elevated surface temperatures in the vicinity of any volcano.



ABBREVIATED COLOR CODE KEY (contact AVO for complete description):

GREEN volcano is dormant; normal seismicity and fumarolic activity

occurring

YELLOW volcano is restless; eruption may occur

ORANGE volcano is in eruption or eruption may occur at any time

RED significant eruption is occurring or explosive eruption

expected at any time



VOLCANO INFORMATION ON THE INTERNET: http://www.avo.alaska.edu

RECORDING ON THE STATUS OF ALASKA'S VOLCANOES (907) 786-7478



CONTACT INFORMATION:



Tom Murray, Scientist-in-Charge, USGS

tlmurray@usgs.gov (907) 786-7497



John Eichelberger, Coordinating Scientist, UAF-GI

eich@giseis.alaska.edu (907) 474-5530



The Alaska Volcano Observatory is a cooperative program of the U.S.

Geological Survey, the University of Alaska Fairbanks Geophysical

Institute, and the Alaska Division of Geological and Geophysical Surveys.

VOLCANO ALERT LEVELS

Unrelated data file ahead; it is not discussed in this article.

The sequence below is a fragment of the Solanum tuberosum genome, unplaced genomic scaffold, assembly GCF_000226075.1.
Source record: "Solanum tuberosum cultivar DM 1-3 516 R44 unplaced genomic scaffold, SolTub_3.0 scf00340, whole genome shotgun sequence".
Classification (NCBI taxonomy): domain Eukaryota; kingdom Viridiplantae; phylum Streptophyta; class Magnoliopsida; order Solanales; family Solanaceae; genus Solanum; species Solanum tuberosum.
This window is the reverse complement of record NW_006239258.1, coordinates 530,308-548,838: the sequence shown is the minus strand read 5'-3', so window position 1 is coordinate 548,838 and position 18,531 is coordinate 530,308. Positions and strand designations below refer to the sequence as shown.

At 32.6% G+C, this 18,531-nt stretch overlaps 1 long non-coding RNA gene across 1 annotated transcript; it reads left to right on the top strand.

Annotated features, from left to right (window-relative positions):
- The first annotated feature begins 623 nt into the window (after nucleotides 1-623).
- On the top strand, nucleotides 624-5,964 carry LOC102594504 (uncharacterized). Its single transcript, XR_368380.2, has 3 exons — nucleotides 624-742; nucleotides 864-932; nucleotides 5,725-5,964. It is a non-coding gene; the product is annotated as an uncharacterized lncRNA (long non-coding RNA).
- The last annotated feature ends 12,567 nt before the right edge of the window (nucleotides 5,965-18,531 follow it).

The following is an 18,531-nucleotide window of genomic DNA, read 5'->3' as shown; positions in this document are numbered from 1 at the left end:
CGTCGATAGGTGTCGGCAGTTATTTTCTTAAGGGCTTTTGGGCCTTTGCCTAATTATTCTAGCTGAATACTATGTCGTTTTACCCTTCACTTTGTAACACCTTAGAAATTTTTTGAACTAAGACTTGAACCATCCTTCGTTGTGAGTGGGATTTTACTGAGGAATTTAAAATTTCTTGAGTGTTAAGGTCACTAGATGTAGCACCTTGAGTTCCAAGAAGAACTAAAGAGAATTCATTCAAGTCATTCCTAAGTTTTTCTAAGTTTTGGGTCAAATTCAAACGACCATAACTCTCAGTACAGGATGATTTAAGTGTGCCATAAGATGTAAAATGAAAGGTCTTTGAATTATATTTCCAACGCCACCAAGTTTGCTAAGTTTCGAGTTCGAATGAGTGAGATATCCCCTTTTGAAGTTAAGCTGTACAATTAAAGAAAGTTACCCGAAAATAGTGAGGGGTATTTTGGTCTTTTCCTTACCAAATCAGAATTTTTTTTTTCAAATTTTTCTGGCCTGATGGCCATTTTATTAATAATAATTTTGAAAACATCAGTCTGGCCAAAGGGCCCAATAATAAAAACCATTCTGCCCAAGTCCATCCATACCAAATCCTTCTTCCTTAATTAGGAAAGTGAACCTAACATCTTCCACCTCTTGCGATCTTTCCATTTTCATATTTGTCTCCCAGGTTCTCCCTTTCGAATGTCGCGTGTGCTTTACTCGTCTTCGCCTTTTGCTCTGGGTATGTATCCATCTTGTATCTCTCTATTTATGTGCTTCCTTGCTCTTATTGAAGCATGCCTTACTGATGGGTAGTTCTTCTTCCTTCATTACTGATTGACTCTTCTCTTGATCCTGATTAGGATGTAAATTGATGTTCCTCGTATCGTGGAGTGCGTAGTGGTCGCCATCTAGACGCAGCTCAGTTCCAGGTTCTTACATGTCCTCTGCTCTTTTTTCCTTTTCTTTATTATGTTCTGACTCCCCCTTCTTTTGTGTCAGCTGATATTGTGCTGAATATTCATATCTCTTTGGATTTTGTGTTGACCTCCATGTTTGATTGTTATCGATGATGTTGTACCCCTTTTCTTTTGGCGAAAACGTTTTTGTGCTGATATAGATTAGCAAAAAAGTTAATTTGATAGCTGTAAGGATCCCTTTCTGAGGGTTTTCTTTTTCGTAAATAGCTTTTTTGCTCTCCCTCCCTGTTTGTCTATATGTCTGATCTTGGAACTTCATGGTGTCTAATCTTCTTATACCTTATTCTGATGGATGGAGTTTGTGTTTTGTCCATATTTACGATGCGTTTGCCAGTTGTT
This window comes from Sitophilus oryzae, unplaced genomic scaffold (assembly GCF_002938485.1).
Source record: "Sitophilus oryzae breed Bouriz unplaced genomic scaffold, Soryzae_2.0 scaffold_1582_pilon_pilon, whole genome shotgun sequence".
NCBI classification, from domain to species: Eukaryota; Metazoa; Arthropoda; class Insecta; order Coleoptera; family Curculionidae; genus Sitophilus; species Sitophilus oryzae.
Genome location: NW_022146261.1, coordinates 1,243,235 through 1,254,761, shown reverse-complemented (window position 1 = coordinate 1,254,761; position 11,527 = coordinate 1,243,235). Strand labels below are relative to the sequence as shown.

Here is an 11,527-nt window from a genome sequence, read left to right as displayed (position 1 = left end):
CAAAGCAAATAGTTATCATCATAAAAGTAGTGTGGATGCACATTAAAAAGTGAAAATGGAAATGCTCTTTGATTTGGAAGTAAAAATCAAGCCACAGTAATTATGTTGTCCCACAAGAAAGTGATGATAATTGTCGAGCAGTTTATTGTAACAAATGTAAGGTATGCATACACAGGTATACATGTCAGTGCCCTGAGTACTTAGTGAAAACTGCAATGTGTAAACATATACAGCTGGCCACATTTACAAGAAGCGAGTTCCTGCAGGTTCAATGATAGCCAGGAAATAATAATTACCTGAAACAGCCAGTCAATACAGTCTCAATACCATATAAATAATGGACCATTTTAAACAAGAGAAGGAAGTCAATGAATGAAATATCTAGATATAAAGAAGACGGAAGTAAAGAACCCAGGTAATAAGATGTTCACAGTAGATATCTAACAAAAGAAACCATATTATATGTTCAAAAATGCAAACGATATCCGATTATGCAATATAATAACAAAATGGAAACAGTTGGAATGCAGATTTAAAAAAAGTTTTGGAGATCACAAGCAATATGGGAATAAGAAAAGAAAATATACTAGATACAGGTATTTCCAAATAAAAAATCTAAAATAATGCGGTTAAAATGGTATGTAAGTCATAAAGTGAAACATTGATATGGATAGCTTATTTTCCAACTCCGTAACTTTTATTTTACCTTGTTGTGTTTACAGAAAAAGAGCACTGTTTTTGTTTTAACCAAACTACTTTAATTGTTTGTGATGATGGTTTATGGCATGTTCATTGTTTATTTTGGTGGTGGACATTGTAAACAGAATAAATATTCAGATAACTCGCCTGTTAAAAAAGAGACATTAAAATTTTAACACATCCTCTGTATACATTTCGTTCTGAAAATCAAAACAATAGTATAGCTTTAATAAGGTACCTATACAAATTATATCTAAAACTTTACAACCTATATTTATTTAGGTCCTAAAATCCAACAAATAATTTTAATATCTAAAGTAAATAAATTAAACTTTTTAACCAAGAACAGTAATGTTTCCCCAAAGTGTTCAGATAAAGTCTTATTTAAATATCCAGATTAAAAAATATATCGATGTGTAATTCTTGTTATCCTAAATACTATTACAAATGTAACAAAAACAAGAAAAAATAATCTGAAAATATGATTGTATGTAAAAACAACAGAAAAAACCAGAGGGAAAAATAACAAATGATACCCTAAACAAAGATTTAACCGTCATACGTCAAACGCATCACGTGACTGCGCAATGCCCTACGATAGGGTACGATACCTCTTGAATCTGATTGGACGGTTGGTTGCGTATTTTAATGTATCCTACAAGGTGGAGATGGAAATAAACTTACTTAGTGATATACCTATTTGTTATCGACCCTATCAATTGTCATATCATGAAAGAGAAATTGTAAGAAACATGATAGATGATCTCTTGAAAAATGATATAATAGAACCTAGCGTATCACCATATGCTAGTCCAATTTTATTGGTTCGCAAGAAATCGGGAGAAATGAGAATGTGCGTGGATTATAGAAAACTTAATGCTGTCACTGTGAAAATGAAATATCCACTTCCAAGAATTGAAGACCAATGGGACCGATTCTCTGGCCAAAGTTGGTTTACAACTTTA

NORMAL
Volcano is in typical background, noneruptive state or, after a change from a higher level, volcanic activity has ceased and volcano has returned to noneruptive background state.
ADVISORY
Volcano is exhibiting signs of elevated unrest above known background level or, after a change from a higher level, volcanic activity has decreased significantly but continues to be closely monitored for possible renewed increase.
WATCH
Volcano is exhibiting heightened or escalating unrest with increased potential of eruption, timeframe uncertain, OR eruption is underway but poses limited hazards.
WARNING
Hazardous eruption is imminent, underway, or suspected.

AVIATION COLOR CODES
GREEN
Volcano is in typical background, noneruptive state or, after a change from a higher level, volcanic activity has ceased and volcano has returned to noneruptive background state.
YELLOW
Volcano is exhibiting signs of elevated unrest above known background level or, after a change from a higher level, volcanic activity has decreased significantly but continues to be closely monitored for possible renewed increase.
ORANGE
Volcano is exhibiting heightened or escalating unrest with increased potential of eruption, timeframe uncertain, OR eruption is underway with no or minor volcanic-ash emissions [ash-plume height specified, if possible].
RED
Eruption is imminent with significant emission of volcanic ash into the atmosphere likely OR eruption is underway or suspected with significant emission of volcanic ash into the atmosphere [ash-plume height specified, if possible].

PDF version of these definitions
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Page modified: May 27, 2014 10:23